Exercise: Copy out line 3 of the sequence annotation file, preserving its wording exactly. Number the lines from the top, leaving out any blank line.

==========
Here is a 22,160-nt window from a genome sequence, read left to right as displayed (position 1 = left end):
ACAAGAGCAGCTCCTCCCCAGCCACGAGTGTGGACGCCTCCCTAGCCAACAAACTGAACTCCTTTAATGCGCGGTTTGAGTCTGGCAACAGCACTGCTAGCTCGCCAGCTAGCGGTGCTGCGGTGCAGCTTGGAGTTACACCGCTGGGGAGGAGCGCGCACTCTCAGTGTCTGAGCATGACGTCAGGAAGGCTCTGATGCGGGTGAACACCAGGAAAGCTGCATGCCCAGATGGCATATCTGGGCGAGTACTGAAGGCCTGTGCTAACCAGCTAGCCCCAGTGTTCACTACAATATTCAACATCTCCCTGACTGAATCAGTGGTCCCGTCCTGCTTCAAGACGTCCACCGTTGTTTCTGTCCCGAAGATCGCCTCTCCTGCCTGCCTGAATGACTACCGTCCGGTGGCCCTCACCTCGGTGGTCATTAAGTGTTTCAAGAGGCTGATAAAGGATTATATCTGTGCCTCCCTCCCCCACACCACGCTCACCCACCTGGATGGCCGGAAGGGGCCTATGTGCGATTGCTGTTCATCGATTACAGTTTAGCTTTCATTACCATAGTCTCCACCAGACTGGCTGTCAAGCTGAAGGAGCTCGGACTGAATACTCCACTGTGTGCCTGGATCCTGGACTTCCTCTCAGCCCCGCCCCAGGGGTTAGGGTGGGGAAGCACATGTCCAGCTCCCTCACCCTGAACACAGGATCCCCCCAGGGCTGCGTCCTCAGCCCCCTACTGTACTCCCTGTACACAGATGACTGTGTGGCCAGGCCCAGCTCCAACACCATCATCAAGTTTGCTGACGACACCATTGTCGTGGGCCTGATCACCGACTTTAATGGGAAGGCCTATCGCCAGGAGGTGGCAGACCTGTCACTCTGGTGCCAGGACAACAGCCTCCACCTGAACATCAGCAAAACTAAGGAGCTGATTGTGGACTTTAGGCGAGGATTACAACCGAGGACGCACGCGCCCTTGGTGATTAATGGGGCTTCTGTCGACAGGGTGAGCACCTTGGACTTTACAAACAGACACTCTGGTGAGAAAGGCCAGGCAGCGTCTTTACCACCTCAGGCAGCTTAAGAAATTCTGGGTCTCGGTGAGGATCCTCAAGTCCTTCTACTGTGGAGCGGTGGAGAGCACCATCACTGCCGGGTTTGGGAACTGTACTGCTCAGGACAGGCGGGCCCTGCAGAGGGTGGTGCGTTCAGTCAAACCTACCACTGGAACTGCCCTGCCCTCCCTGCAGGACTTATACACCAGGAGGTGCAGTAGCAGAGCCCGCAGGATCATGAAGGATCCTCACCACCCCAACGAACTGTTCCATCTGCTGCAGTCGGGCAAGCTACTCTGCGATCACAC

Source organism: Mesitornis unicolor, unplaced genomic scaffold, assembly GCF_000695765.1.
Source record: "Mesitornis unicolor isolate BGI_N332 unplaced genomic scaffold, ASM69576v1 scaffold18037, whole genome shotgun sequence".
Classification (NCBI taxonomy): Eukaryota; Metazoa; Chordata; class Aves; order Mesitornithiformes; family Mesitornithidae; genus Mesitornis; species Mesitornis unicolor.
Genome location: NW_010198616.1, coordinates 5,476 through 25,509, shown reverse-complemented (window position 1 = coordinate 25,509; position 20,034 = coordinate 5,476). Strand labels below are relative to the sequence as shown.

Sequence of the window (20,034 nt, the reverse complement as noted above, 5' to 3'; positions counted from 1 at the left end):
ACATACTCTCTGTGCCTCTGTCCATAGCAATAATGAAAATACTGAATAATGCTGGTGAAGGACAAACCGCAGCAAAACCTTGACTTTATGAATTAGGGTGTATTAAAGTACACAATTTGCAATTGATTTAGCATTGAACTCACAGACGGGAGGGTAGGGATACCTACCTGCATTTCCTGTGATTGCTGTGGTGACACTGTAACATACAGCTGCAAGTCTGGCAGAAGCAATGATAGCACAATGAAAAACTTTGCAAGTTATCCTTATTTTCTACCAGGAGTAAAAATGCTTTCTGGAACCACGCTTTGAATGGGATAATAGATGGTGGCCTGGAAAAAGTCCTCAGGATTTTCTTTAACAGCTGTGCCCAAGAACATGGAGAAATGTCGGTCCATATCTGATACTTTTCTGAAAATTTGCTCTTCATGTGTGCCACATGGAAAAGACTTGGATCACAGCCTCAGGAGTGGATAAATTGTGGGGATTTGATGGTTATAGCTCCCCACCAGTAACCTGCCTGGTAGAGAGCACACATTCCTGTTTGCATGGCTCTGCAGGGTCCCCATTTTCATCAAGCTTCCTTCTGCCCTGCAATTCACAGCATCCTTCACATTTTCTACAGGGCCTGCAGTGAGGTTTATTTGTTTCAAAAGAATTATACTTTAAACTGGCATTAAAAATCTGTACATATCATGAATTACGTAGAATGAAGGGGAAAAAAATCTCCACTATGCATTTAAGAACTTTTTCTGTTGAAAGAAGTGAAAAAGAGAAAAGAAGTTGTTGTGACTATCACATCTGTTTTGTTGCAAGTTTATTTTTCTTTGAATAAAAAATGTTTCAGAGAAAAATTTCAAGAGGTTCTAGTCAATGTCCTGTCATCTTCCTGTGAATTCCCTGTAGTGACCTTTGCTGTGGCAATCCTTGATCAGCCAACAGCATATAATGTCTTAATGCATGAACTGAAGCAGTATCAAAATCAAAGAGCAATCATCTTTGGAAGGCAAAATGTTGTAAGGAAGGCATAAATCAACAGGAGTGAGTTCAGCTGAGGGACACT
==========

Source organism: Mesitornis unicolor, unplaced genomic scaffold, assembly GCF_000695765.1.